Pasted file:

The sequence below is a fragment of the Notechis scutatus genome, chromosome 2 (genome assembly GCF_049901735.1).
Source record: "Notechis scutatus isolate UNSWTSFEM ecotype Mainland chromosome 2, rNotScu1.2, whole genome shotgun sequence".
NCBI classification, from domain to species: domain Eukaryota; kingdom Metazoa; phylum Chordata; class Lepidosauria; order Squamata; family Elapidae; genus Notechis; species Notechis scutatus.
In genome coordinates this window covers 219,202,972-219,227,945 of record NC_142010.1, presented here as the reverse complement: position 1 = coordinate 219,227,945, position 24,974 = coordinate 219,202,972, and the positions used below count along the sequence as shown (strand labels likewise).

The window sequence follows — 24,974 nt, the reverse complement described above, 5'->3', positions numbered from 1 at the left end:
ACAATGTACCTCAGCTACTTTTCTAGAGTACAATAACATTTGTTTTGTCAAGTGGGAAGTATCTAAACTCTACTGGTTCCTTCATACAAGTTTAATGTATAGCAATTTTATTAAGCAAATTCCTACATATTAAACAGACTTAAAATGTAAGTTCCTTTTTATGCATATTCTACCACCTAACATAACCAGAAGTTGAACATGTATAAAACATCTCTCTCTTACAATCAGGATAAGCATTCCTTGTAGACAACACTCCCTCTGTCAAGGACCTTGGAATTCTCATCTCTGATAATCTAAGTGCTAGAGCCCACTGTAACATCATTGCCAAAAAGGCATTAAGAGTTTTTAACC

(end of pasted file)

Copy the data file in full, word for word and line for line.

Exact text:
The sequence below is a fragment of the Notechis scutatus genome, chromosome 2 (genome assembly GCF_049901735.1).
Source record: "Notechis scutatus isolate UNSWTSFEM ecotype Mainland chromosome 2, rNotScu1.2, whole genome shotgun sequence".
NCBI classification, from domain to species: domain Eukaryota; kingdom Metazoa; phylum Chordata; class Lepidosauria; order Squamata; family Elapidae; genus Notechis; species Notechis scutatus.
In genome coordinates this window covers 219,202,972-219,227,945 of record NC_142010.1, presented here as the reverse complement: position 1 = coordinate 219,227,945, position 24,974 = coordinate 219,202,972, and the positions used below count along the sequence as shown (strand labels likewise).

The window sequence follows — 24,974 nt, the reverse complement described above, 5'->3', positions numbered from 1 at the left end:
ACAATGTACCTCAGCTACTTTTCTAGAGTACAATAACATTTGTTTTGTCAAGTGGGAAGTATCTAAACTCTACTGGTTCCTTCATACAAGTTTAATGTATAGCAATTTTATTAAGCAAATTCCTACATATTAAACAGACTTAAAATGTAAGTTCCTTTTTATGCATATTCTACCACCTAACATAACCAGAAGTTGAACATGTATAAAACATCTCTCTCTTACAATCAGGATAAGCATTCCTTGTAGACAACACTCCCTCTGTCAAGGACCTTGGAATTCTCATCTCTGATAATCTAAGTGCTAGAGCCCACTGTAACATCATTGCCAAAAAGGCATTAAGAGTTTTTAACC